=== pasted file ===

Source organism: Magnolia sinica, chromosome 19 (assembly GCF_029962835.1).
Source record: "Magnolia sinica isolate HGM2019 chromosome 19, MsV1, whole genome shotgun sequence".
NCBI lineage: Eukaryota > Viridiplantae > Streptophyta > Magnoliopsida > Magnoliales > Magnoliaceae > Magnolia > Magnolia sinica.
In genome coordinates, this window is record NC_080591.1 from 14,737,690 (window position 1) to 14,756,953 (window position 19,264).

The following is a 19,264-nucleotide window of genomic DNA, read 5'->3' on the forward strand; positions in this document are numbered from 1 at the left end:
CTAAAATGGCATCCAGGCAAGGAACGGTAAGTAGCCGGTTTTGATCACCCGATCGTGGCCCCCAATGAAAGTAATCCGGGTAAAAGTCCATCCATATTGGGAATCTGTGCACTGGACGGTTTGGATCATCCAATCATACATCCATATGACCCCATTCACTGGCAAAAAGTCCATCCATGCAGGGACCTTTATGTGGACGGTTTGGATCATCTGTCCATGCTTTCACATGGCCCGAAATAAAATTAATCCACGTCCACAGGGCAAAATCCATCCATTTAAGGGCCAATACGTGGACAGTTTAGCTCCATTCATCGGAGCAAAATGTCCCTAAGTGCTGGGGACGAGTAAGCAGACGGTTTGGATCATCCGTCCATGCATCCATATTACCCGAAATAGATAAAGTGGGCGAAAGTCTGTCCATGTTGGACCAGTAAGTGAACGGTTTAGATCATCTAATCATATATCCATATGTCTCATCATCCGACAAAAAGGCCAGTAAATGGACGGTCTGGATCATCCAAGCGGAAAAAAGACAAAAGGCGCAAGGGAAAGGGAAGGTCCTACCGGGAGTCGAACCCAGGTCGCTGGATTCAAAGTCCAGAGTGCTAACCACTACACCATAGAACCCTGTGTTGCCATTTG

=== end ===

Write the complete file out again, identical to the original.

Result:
Source organism: Magnolia sinica, chromosome 19 (assembly GCF_029962835.1).
Source record: "Magnolia sinica isolate HGM2019 chromosome 19, MsV1, whole genome shotgun sequence".
NCBI lineage: Eukaryota > Viridiplantae > Streptophyta > Magnoliopsida > Magnoliales > Magnoliaceae > Magnolia > Magnolia sinica.
In genome coordinates, this window is record NC_080591.1 from 14,737,690 (window position 1) to 14,756,953 (window position 19,264).

The following is a 19,264-nucleotide window of genomic DNA, read 5'->3' on the forward strand; positions in this document are numbered from 1 at the left end:
CTAAAATGGCATCCAGGCAAGGAACGGTAAGTAGCCGGTTTTGATCACCCGATCGTGGCCCCCAATGAAAGTAATCCGGGTAAAAGTCCATCCATATTGGGAATCTGTGCACTGGACGGTTTGGATCATCCAATCATACATCCATATGACCCCATTCACTGGCAAAAAGTCCATCCATGCAGGGACCTTTATGTGGACGGTTTGGATCATCTGTCCATGCTTTCACATGGCCCGAAATAAAATTAATCCACGTCCACAGGGCAAAATCCATCCATTTAAGGGCCAATACGTGGACAGTTTAGCTCCATTCATCGGAGCAAAATGTCCCTAAGTGCTGGGGACGAGTAAGCAGACGGTTTGGATCATCCGTCCATGCATCCATATTACCCGAAATAGATAAAGTGGGCGAAAGTCTGTCCATGTTGGACCAGTAAGTGAACGGTTTAGATCATCTAATCATATATCCATATGTCTCATCATCCGACAAAAAGGCCAGTAAATGGACGGTCTGGATCATCCAAGCGGAAAAAAGACAAAAGGCGCAAGGGAAAGGGAAGGTCCTACCGGGAGTCGAACCCAGGTCGCTGGATTCAAAGTCCAGAGTGCTAACCACTACACCATAGAACCCTGTGTTGCCATTTG